Note that a William Sims had property on “Little Swamp” near these Boons and Carolus near the Meherrin River.  All the references to James Anderson above are near the Roanokee River. He had property there as early as 1716.  His wife was named Elizabeth but her “mark” was an “S” whereas the Elizabeth Anderson who died in 1733 signed with a a different “mark”.  This James simply disappeared around 1727 or so.

But as my friend Traci the Librarian says… “things just can’t be simple can they”?   Here is my counter theory to the mysterious father of Carolus Anderson:

At this website can be found a James Anderson who is “assumed” to die in 1694 or so:

“Virginia Genealogical Society Quarterly, Volume XVII, Number 3 (01 JUL 1979)
p. 160 I, Mary Thweatt, wife of James Thweatt of Bristol Parish, Charles City County, appoint JAMES ANDERSON, my lawful attorney to my right of dower in lands sold by James Thweatt and Henry Batte to Randall Mattock. 3 June 1693.
Wit. Henry Batte
Sam’ll Oulton Mary (M) Thweatt
Recorded 5 June 1693
p. 160 Indenture 3 June 1693 between Henry Batt and James Thweatt of Bristol Parish, Charles City County, to Robert Birchett of Westover Parish, Charles City County, for £20, one parcel of land now in occupation of Robert Birchett, being 303 acres in Westover Parish upon a branch called Blands Swamp and crossing the Blackwater Road, due by patent granted to said Batte and Thweatt.
Wit. Samuel Oulton
Recorded 5 June 1693 Henry Batte
James Thweatt
The wife of Henry Batte and Mary, the wife of James Thweatt, by JAMES ANDERSON her attorney, relinquishes rights of dower.

Carolus had an only son who died young…  but his daughter married a Judkins:
1672 Samuel Judkins of Surry County, Virginia, his wife Lydia (Gray) (Judkins) Pittman, and his descendants (2000)

The Judkins Journal , Volume 9/1, included the following transcription of the will of Nicholas Judkins probated on February 22, 1783, at Northampton County, North Carolina, W.B.

pg. 359

“Whereas I Nicholas Judkins of Northampton County being weak
of body do make this Writing in manner and form following as
and for my last Will and Testament (to wit)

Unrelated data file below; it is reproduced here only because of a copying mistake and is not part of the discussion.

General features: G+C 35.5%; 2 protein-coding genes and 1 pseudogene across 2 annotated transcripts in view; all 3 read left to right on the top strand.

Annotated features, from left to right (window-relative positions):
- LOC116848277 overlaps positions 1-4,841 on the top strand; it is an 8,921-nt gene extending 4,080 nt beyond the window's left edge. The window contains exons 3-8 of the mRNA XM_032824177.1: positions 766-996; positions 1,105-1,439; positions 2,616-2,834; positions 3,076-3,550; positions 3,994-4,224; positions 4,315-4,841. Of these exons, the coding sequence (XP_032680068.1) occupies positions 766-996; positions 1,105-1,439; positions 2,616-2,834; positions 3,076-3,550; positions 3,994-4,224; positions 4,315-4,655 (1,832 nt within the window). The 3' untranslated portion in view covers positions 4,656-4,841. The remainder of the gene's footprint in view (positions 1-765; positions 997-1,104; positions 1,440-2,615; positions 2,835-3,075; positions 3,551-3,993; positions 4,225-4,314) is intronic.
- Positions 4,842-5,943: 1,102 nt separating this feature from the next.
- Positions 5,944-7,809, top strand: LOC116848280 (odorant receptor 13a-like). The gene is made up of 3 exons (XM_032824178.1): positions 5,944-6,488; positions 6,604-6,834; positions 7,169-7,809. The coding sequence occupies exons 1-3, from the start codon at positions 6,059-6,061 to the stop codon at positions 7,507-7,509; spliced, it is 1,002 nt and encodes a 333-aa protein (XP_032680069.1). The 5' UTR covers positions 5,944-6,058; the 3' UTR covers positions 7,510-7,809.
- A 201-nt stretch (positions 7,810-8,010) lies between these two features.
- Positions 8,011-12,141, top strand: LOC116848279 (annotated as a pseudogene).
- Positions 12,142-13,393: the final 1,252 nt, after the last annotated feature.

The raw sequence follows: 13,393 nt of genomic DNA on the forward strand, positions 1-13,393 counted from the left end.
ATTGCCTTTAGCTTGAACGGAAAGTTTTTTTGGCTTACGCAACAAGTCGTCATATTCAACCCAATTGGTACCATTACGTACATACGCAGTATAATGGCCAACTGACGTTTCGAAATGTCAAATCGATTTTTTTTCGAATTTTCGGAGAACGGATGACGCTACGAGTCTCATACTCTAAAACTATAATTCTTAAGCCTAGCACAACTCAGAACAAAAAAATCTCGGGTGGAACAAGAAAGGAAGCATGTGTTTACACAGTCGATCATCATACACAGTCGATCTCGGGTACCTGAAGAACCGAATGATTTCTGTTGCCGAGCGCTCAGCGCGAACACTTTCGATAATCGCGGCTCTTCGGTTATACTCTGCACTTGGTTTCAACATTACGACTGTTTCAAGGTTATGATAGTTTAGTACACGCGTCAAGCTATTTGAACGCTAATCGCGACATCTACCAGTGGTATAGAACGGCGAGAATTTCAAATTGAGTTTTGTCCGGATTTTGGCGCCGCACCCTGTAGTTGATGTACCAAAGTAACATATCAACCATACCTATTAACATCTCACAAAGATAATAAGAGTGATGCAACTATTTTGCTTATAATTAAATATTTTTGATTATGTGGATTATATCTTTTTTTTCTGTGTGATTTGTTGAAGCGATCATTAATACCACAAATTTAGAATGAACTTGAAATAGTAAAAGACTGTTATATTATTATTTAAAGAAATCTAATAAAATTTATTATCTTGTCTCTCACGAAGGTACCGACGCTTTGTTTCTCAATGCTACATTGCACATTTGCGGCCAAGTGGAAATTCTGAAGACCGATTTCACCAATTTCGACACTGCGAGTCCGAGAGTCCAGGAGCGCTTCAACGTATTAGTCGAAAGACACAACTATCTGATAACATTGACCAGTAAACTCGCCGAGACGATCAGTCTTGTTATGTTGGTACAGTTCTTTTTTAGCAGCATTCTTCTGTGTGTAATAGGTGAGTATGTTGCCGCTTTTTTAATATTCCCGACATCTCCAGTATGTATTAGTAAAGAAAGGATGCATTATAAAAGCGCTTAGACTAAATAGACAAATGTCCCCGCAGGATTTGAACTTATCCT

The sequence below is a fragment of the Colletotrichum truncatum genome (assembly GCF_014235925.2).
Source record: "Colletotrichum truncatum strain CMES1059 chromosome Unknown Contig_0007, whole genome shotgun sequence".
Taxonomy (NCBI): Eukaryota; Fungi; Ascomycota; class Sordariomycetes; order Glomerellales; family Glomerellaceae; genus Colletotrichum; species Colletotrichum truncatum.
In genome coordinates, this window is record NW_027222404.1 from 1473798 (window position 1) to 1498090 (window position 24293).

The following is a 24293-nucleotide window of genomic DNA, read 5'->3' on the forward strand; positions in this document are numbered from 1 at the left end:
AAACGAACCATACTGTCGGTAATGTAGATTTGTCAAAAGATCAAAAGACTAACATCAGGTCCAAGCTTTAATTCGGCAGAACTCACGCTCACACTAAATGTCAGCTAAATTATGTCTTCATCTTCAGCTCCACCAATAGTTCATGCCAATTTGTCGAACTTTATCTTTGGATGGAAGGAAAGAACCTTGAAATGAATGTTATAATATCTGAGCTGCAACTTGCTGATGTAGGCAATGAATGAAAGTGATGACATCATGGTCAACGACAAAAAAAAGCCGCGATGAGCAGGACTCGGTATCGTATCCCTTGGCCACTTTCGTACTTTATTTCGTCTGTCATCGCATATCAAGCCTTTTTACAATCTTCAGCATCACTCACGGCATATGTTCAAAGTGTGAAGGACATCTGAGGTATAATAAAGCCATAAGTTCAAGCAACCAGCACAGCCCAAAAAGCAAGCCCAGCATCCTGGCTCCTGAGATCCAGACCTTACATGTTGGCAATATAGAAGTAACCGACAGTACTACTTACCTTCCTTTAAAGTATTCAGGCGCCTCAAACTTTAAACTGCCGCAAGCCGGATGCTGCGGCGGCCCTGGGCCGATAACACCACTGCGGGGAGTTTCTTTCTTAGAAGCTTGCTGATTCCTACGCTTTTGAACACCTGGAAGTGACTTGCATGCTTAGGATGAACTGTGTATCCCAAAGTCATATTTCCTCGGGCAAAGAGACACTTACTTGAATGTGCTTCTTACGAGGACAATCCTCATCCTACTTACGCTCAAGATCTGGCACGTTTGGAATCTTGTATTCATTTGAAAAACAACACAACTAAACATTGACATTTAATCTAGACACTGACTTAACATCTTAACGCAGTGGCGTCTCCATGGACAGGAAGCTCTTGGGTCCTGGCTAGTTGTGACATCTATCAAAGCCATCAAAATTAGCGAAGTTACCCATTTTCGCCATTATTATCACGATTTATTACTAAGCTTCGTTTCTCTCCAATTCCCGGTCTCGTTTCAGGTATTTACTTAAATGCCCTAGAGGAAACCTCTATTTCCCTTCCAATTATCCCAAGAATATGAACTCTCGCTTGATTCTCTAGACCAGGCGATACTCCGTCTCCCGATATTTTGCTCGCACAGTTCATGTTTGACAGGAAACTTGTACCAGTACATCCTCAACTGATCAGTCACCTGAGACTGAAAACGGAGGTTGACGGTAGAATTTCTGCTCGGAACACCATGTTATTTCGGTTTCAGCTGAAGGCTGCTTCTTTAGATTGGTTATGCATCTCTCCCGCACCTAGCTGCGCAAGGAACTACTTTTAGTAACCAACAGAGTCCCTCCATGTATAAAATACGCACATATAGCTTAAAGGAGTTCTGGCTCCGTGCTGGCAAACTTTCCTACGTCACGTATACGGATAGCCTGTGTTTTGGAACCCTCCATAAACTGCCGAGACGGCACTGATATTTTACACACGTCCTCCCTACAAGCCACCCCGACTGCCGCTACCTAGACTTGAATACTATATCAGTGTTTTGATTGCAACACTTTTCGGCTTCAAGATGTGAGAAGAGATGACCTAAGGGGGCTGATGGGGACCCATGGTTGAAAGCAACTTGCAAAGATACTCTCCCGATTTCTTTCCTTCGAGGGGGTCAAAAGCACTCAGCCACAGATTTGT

Item I give and bequeath to my son James Judkins One
certain Plantation Tract or parcel of Land Containing by
estimation One Hundred acres it being the Plantation whereon
Carolus Anderson formerly lived Also One Feather Bed and
furniture to him and to his heirs and assigns forever

Item I give and bequeath to my sons John Judkins and Joel
Judkins to be equaly divided between them One certain
plantation Tract or parcel of Land containing by estimation
three hundred Acres, which I bought of John Long and Joseph
Stickland Also One Still, to them and to their heirs and
assigns forever. Also I give to my sd son John one feather
Bed and furniture. Also I give to my sd son Joel Judkins
One Feather Bed and furniture

Item I give and bequeath to my son Carolus Judkins one
certain plantation Tract or parcel of Land containing by
estimation Fifty Acres bounded and described by a deed of
conveyance from William Boon to Carolus Anderson dated the
13th day of May 1728 Also One feather Bed and furniture, to
him and to his heirs and assigns for ever

Item I give and bequeath to my son Jesse Judkins One
certain Plantation Tract or parcel of Land Containing by
estimation Two hundred and fifty acres it lying and being on
Kirby’s Creek Also One feather Bed and furniture to him and
to his heirs and assigns forever.

Item I Give and bequeath to my daughter Faith Judkins Sixty
Pounds hard money Also one Feather Bed and furniture to her
and to her heirs and assigns forever

Item My will and desire is that all my Horses except my
Stallion should be equally divided between my Sons John,
Joel, Carolus, and Jesse.

Item Provided allways and it is my Will and desire that if
any of my children should die without Issue of their own
Body, what I have above bequeathed to them may return into
my Estate.

Item As to the Negroes heretofore deemed my property I
think proper in this my last Will to declare that I claim
them not as any part of my estate; but desire that they may
if permitted enjoy their just right of freedom.

Item All the remainder of my estate of all kind I desire
may be equaly divided between all my children

Item I Lend all my estate of all kinds to my loving wife
Mary Judkins for and during her natural life.

Item I Lend to my son Jesse Judkins one negro boy named Sam
untill he arrive to the age of Twenty one years.

Item I lend to my daughter Faith Judkins one negro Girl
named Grace untill she arrive to the age of Eighteen years

Item I do Constitute and appoint my Friends John Knox and
Richard Jordan to Execute this my last Will and Testament.
Witness my Hand and Seal this 22 of the 2nd Month 1783 (his
mark & seal Nicholas Judkins Signed Sealed in presence of
Jesse Vick, Abraham Stevenson, and (his mark) Joseph

In America Since 1607 included the following statement by James Judkins of Mt . Pleasant, Ohio, dated in 1820:

“I have understood that my great grandfather and one of his
brothers came from some part of England or Wales to America